Managed Service Identity (MSI) for Azure resources
A common challenge when building cloud applications is how to manage the credentials that need to be in your code for authenticating to cloud services. Keeping these credentials secure is an important task. Ideally, they never appear on developer workstations or get checked into source control. Azure Key Vault provides a way to securely store credentials and other keys and secrets, but your code needs to authenticate to Key Vault to retrieve them. Managed Service Identity (MSI) makes solving this problem simpler by giving Azure services an automatically managed identity in Azure Active Directory (Azure AD). You can use this identity to authenticate to any service that supports Azure AD authentication, including Key Vault, without having any credentials in your code.
How does it work?
When you enable Managed Service Identity on an Azure service, Azure automatically creates an identity for the service instance in the Azure AD tenant used by your Azure subscription. Under the covers, Azure provisions the credentials for the identity onto the service instance. Your code can then make a local request to get access tokens for services that support Azure AD authentication. Azure takes care of rolling the credentials used by the service instance. If the service instance is deleted, Azure automatically cleans up the credentials and the identity in Azure AD.
Here's an example of how Managed Service Identity works with Azure Virtual Machines.
- Azure Resource Manager receives a message to enable MSI on a VM.
- Azure Resource Manager creates a Service Principal in Azure AD to represent the identity of the VM. The Service Principal is created in the Azure AD tenant that is trusted by this subscription.
- Azure Resource Manager configures the Service Principal details in the MSI VM Extension of the VM. This step includes configuring client ID and certificate used by the extension to get access tokens from Azure AD.
- Now that the Service Principal identity of the VM is known, it can be granted access to Azure resources. For example, if your code needs to call Azure Resource Manager, then you would assign the VM’s Service Principal the appropriate role using Role-Based Access Control (RBAC) in Azure AD. If your code needs to call Key Vault, then you would grant your code access to the specific secret or key in Key Vault.
- Your code running on the VM requests a token from a local endpoint that is hosted by the MSI VM extension: http://localhost:50342/oauth2/token. The resource parameter specifies the service to which the token is sent. For example, if you want your code to authenticate to Azure Resource Manager, you would use resource=https://management.azure.com/.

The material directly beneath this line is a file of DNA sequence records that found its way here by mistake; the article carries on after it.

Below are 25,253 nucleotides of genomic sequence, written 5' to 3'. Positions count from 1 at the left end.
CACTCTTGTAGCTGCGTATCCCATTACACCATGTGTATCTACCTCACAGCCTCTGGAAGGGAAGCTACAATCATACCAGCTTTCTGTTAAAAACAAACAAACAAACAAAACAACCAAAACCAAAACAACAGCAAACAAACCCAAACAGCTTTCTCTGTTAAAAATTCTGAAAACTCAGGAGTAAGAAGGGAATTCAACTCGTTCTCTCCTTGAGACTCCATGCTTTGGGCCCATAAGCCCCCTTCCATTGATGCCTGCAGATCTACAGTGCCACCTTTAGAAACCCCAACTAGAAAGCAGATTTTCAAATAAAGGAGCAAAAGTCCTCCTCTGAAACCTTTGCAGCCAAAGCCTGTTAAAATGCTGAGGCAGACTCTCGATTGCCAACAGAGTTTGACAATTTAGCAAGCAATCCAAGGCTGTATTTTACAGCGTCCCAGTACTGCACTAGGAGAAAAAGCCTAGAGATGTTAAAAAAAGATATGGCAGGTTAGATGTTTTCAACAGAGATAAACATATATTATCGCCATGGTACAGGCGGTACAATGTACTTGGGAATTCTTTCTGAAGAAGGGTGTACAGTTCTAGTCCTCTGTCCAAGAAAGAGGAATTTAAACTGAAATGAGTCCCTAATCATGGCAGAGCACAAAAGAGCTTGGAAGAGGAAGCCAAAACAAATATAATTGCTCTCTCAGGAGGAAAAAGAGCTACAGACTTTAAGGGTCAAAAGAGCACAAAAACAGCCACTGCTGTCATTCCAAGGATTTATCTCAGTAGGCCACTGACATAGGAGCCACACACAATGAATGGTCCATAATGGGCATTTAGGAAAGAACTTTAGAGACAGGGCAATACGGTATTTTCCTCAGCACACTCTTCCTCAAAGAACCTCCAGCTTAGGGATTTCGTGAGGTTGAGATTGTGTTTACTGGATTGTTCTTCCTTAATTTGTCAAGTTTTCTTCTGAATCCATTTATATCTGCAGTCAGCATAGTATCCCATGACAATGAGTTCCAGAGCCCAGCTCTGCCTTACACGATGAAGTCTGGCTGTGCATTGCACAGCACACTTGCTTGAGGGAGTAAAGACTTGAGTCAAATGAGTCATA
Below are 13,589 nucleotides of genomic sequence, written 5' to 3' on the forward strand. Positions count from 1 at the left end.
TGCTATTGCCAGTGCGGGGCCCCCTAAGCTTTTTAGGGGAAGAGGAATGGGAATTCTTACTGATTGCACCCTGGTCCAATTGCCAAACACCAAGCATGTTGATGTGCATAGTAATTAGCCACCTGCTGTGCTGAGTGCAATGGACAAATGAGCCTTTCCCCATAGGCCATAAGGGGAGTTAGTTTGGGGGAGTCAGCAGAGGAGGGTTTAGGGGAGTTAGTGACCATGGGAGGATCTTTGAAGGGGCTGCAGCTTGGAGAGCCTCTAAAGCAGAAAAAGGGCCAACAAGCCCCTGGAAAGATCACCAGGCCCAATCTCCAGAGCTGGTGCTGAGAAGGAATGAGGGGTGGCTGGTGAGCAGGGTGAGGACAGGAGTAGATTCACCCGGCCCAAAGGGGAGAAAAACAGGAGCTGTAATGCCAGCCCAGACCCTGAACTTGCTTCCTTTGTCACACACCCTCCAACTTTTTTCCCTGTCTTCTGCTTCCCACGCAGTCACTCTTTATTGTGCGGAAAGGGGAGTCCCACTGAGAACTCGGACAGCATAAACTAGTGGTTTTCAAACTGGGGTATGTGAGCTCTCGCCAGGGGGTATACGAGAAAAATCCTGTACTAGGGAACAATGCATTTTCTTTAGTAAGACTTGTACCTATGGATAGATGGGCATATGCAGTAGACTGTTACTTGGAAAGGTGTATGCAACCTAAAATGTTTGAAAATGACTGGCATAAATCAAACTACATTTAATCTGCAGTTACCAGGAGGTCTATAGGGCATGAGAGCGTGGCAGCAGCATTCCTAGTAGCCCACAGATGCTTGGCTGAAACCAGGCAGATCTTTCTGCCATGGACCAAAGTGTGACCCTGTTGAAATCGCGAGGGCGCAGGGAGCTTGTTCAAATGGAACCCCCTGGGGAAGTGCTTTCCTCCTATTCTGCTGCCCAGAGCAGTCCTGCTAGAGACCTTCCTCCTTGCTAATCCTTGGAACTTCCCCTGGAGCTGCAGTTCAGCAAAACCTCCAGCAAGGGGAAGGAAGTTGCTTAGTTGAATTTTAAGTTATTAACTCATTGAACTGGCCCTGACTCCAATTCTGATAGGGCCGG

- The MSI VM Extension uses its configured client ID and certificate to request an access token from Azure AD. Azure AD returns a JSON Web Token (JWT) access token.
- Your code sends the access token on a call to a service that supports Azure AD authentication.
Each Azure service that supports Managed Service Identity has its own method for your code to obtain an access token. Check out the tutorials for each service to find out the specific method to get a token.
Try Managed Service Identity
Try a Managed Service Identity tutorial to learn end-to-end scenarios for accessing different Azure resources:
Which Azure services support Managed Service Identity?
Azure services that support Managed Service Identity can use MSI to authenticate to services that support Azure AD authentication. We are in the process of integrating MSI and Azure AD authentication across Azure. Check back often for updates.
Azure services that support Managed Service Identity
The following Azure services support Managed Service Identity.
|Service||Status||Date||Configure||Get a token|
|Azure Virtual Machines||Preview||September 2017||Azure portal
Azure Resource Manager templates
|Azure App Service||Preview||September 2017||Azure portal
Azure Resource Manager template
|Azure Functions||Preview||September 2017||Azure portal
Azure Resource Manager template
|Azure Data Factory V2||Preview||November 2017||Azure portal
Azure services that support Azure AD authentication
The following services support Azure AD authentication, and have been tested with client services that use Managed Service Identity.
|Service||Resource ID||Status||Date||Assign access|
|Azure Resource Manager||https://management.azure.com||Available||September 2017||Azure portal
|Azure Key Vault||https://vault.azure.net||Available||September 2017|
|Azure Data Lake||https://datalake.azure.net||Available||September 2017|
|Azure SQL||https://database.windows.net||Available||October 2017|
|Azure Event Hubs||https://eventhubs.azure.net||Available||December 2017|
|Azure Service Bus||https://servicebus.azure.net||Available||December 2017|
How much does Managed Service Identity cost?
Managed Service Identity comes with Azure Active Directory Free, which is the default for Azure subscriptions. There is no additional cost for Managed Service Identity.
Support and feedback
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